"La Traviata" is a tough old bird. You can take the opera apart and put it together in 100 different ways and, no matter what, Verdi survives little more than lightly bruised.
In the Wadsworth Theater on Saturday night, the Marina-Westchester Symphony Orchestra conducted by Frank Fetta contrived what they called a "concert dramatization" of the opera. The orchestra was squeezed into the back part of this small stage, the chorus was perched on high risers at the left, and the principals carried on in the shallow forestage in front of the orchestra.
The only prop was a high bar stool, which served for everything from a roosting place for the tenor's "De' miei bollenti spiriti" to Violetta's deathbed.
Some of it was pretty silly, but once you got used to all the running around, certain things worked surprisingly well. It was not consistently expert or professional, but somehow the major points were clearly communicated.
The same qualification applies to the musical elements of the production. They would not have passed muster in more elegant surroundings, but in the prevailing situation they often managed to be genuinely affecting.
The Violetta, Demetra Mustafa, clearly was not a novice; she understood a number of important things about the music, but the vocalizing was decidedly uneven. In the first act it tended to be edgy and colorless; by the time the third act finale and the final "Addio del passato" arrived, the soprano was singing with agreeable warmth and feeling.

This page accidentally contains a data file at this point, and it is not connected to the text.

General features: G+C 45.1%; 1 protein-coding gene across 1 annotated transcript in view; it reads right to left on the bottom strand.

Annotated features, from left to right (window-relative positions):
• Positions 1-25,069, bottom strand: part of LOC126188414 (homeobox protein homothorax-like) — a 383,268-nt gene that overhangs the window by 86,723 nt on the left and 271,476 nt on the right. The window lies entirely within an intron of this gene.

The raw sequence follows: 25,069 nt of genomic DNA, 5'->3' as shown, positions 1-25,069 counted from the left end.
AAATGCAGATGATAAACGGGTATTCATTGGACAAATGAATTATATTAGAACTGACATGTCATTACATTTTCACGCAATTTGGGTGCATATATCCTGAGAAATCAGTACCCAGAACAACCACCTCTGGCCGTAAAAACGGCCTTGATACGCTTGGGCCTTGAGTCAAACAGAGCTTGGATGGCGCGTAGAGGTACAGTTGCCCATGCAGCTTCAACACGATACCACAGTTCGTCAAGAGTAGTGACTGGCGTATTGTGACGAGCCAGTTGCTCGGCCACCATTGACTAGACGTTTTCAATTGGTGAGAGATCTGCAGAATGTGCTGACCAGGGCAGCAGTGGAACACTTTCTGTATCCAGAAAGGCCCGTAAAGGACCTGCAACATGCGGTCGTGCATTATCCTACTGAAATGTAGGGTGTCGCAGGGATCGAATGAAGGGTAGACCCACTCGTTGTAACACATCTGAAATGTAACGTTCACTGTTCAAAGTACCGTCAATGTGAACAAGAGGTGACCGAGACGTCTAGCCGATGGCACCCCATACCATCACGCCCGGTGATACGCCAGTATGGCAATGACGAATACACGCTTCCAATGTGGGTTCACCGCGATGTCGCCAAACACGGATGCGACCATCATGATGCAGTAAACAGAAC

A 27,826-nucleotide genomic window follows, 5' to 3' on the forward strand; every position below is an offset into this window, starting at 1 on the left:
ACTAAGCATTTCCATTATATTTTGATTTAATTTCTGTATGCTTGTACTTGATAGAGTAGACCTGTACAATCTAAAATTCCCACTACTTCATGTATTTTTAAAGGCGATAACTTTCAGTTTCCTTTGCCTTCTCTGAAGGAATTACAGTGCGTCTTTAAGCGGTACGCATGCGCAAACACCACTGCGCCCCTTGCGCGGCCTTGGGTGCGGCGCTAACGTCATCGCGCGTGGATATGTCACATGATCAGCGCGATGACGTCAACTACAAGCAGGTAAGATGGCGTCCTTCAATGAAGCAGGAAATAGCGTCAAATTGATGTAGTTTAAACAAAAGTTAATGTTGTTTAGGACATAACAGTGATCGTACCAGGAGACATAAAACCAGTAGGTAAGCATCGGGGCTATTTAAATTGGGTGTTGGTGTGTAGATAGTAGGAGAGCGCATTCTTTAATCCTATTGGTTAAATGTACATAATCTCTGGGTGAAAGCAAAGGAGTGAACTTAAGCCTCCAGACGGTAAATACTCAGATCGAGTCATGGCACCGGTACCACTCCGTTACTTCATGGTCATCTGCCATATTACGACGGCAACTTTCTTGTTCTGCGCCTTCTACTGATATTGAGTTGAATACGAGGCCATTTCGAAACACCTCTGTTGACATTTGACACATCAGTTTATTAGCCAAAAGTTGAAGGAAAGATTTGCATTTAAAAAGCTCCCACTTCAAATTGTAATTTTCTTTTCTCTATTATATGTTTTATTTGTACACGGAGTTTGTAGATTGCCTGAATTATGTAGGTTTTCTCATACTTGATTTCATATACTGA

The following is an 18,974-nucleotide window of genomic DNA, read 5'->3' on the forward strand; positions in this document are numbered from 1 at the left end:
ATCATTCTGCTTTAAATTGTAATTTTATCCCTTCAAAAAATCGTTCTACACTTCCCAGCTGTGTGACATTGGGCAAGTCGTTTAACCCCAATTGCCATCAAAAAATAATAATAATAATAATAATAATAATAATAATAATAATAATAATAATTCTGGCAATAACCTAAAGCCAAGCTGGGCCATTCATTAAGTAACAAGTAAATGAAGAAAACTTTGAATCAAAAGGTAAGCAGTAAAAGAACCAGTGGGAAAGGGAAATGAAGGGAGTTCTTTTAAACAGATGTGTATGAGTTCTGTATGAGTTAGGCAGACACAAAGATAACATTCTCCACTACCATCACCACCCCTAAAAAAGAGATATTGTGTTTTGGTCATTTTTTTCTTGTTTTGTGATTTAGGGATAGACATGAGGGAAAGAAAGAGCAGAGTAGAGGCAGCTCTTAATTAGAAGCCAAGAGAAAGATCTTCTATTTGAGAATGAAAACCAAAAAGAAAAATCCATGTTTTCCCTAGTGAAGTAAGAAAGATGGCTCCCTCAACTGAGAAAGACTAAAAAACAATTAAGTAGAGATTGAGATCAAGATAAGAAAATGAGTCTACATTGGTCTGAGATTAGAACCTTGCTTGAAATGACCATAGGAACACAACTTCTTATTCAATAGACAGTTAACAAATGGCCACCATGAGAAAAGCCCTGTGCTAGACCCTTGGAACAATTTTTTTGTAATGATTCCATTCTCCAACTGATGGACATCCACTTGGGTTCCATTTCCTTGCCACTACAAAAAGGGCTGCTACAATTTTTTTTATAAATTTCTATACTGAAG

Farid Dardashti sang a frequently underpowered Alfredo, yet now and then a top note would ring commandingly and the light tone would suddenly become melting.
The really professional singing was achieved by Hagop Topouzian, a Germont with a baritone of ample power and occasionally moving eloquence.
The minor roles were assigned to Adrienne Leonetti, Judith Vaccaro, Jeffrey Gerstein, David Myrvold, Christopher Schumann and Wayne Shepherd.
The orchestra was now weak and now valiant. Fetta's conducting accorded with tradition and generated solid authority. But it would be easier to watch if the conductor could manage not to look like a marionette suspended on strings.